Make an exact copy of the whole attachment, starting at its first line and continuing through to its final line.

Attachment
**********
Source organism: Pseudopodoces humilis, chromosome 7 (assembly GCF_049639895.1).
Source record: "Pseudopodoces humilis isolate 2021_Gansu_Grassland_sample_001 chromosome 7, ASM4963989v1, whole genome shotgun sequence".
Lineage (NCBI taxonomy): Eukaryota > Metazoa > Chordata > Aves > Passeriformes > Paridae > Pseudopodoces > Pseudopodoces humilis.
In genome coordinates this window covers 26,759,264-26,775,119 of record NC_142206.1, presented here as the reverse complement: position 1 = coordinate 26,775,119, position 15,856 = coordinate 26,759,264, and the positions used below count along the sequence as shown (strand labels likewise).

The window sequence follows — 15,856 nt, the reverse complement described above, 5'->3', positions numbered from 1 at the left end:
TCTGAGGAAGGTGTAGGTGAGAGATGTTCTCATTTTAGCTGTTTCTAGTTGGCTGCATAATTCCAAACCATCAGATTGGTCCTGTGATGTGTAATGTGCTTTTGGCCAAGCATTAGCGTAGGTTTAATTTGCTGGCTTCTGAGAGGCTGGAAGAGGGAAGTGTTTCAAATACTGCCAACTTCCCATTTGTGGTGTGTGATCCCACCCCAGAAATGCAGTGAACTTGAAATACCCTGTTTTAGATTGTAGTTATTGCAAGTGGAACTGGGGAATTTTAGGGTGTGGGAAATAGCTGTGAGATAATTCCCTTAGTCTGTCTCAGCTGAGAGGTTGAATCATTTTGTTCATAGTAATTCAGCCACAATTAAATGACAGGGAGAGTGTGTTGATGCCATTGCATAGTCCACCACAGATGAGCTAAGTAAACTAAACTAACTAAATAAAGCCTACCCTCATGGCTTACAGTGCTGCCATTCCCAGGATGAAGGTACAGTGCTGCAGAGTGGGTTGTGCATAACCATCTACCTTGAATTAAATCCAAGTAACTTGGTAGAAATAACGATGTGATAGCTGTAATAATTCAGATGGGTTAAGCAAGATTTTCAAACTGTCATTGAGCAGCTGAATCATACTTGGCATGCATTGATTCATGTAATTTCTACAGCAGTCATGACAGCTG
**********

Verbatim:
Source organism: Pseudopodoces humilis, chromosome 7 (assembly GCF_049639895.1).
Source record: "Pseudopodoces humilis isolate 2021_Gansu_Grassland_sample_001 chromosome 7, ASM4963989v1, whole genome shotgun sequence".
Lineage (NCBI taxonomy): Eukaryota > Metazoa > Chordata > Aves > Passeriformes > Paridae > Pseudopodoces > Pseudopodoces humilis.
In genome coordinates this window covers 26,759,264-26,775,119 of record NC_142206.1, presented here as the reverse complement: position 1 = coordinate 26,775,119, position 15,856 = coordinate 26,759,264, and the positions used below count along the sequence as shown (strand labels likewise).

The window sequence follows — 15,856 nt, the reverse complement described above, 5'->3', positions numbered from 1 at the left end:
TCTGAGGAAGGTGTAGGTGAGAGATGTTCTCATTTTAGCTGTTTCTAGTTGGCTGCATAATTCCAAACCATCAGATTGGTCCTGTGATGTGTAATGTGCTTTTGGCCAAGCATTAGCGTAGGTTTAATTTGCTGGCTTCTGAGAGGCTGGAAGAGGGAAGTGTTTCAAATACTGCCAACTTCCCATTTGTGGTGTGTGATCCCACCCCAGAAATGCAGTGAACTTGAAATACCCTGTTTTAGATTGTAGTTATTGCAAGTGGAACTGGGGAATTTTAGGGTGTGGGAAATAGCTGTGAGATAATTCCCTTAGTCTGTCTCAGCTGAGAGGTTGAATCATTTTGTTCATAGTAATTCAGCCACAATTAAATGACAGGGAGAGTGTGTTGATGCCATTGCATAGTCCACCACAGATGAGCTAAGTAAACTAAACTAACTAAATAAAGCCTACCCTCATGGCTTACAGTGCTGCCATTCCCAGGATGAAGGTACAGTGCTGCAGAGTGGGTTGTGCATAACCATCTACCTTGAATTAAATCCAAGTAACTTGGTAGAAATAACGATGTGATAGCTGTAATAATTCAGATGGGTTAAGCAAGATTTTCAAACTGTCATTGAGCAGCTGAATCATACTTGGCATGCATTGATTCATGTAATTTCTACAGCAGTCATGACAGCTG